Place the plant on the pebbles, but ensure to have drain holes, and the base of the pot is not immersed in water. Misting once or twice a week is also going to improve humidity.
The Pothos plant will do just great without it being fertilized, mainly if it has been planted in proper soil. However, fertilize your Pothos every 2-3 months, mostly during the growth period. This will maximize the rate of growth and ensure that your plant grows and evolves as rapidly as possible.
A healthy, houseplant fertilizer is perfect. If you’re not sure that your soil needs fertilizer, you can evaluate it. Some gardening shops offer home soil testing kits that can find out exactly what nutrients are included or missing in the soil.
Many plants need sixteen nutrients to thrive and grow. Yet many decent fertilizers contain all of these components. Something important to note is that inorganic fertilizers offer a significant nutrient enhancement to the soil that will stimulate the growth of Pothos almost instantly.
On the other hand, organic fertilizers can take more time to enhance plant growth, but they maintain a healthy medium of production in the long term.
Of course, whichever fertilizer you use, you’ll need to read the fertilizer package details to make sure you use the right amount for the size of the container that the plant is growing in.
Water Pothos a couple of days before repotting. You don’t want to stress your plant during this process. Place the plant on its side and press down the pot to remove the root ball.
Fill the growing pot with the amount of mixture needed to make the top of the root ball even or just below the top of the growing pot. Repot your Neon Pothos every 2-3 years. As the trails keep growing, the roots grow larger.
For repotting your Neon Pothos use the pot of about 4-6 inches. If it grows larger than 6 inches, you can change the pot size to around 10 inches. Although pot size doesn’t matter, keeping the note of size will help you better understand which pot to use.
Be sure to have a drain hole in the pot you are using to repot. You want to get rid of the excess water right away.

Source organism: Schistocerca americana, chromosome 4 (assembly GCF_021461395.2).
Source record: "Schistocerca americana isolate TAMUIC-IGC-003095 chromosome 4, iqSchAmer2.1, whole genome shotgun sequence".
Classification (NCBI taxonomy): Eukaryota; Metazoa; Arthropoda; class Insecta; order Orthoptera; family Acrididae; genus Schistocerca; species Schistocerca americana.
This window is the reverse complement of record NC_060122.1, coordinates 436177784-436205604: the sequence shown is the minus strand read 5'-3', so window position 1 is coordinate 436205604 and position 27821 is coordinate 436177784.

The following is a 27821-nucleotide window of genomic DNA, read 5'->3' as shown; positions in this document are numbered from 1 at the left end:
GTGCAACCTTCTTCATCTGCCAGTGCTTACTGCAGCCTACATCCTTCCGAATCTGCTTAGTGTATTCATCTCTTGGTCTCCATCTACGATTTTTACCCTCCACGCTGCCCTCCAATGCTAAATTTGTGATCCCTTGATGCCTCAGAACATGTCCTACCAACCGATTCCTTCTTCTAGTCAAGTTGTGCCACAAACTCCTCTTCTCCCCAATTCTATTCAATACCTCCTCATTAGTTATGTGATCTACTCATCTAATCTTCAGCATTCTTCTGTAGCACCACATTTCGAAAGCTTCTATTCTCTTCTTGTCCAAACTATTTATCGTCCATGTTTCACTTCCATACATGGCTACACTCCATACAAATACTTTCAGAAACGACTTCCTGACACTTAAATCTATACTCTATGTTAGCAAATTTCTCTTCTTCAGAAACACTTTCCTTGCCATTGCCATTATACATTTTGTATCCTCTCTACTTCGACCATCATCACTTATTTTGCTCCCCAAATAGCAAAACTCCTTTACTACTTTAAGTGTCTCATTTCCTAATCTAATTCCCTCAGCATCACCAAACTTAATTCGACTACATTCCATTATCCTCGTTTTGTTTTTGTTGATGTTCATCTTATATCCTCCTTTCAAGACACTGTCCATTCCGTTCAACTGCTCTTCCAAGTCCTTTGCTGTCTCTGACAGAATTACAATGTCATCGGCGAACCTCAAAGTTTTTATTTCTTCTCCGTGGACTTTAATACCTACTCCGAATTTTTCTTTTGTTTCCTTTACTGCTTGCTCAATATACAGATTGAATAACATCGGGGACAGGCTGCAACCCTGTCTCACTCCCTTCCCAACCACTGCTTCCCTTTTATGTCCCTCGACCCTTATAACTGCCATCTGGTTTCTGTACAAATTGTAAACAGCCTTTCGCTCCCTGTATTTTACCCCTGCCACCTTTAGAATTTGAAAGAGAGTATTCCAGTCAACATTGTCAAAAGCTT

You can prune your Neon Pothos using the cutting method. It would help if you always cut the vine a few inches above each leaf. The region where the leaf joins the vine is called a node, and after you’ve pruned, your Pothos will send out a new vine in that field.
Take care not to leave any leafless vines. It’s usually better to prune leafless vines. Keep repeating the same thing until each vine has been selectively pruned, and the results are visually pleasing to you.
If you want to do a light pruning, you can take tip cuttings on whatever vines are too long.
- Propagate using the stem cutting method.
- Start the method by cutting the vines into small pieces.
- Cut the bottom leaf to reveal the node and put it in a flowerpot or spread station with water.
- The bare node has to be under the water. And the leaves above water.
- Make sure each cutting has one or two leaves.
- Fresh roots will soon begin to grow in the nodes. When the roots are about 1 inch (2.5 cm ) long, you should pot them in soil.
- At this moment, you can initiate a brand new plant, or even plant it back in a pot that you took out of the cuttings to make a fuller plant.
Neon Pothos is Epipremnum Aureum, a wild species of Angiosperm with many developed ranges, and, like all exotic plants of Angiosperms, it blossoms. But you may not see a flower because it can only flower when it reaches maturity in the right environment and when it seems to have enough light.
Neon Pothos flowers, like most other Araceae flowers, are not very showy.
Pothos are moderate to quick producers. If you’ve got it in low light, the growth rate would be slower.
They climb trees in their native climate, and they can grow to a height of 60 inches. That’s why they’re called disruptive, hard to get rid of, and they’ve acquired another famous name Devil’s Ivy.
Common Problems for Neon Pothos
The most familiar disease infecting Neon Pothos is Phytophthora root rot. This disease is often introduced through imported propagative cuttings. Phytophthora root rot causes the leaves of Pothos to turn dark brown or black.
In commercial greenhouse production, the exemption is the best method of controlling this disease. Pothos plants exhibiting this disease should be discarded.
Mealybugs are common insects that infest houseplants. They are pink in color, have a soft-body covered in white, waxy, cottony content. The white fluff helps shield them from intense heat and lack of moisture. Its feeding destroys and stunts plants and induces foliar yellowing, defoliation, rotting, and subsequent plant decline. In some cases, the plant gets killed.
The best way to handle houseplant mealybugs is to avoid them from being introduced in the first place. Thoroughly examine all fresh houseplants before entering your home, and keep them apart from other plants for a week or so. You can also use rubbing alcohol to get rid of them.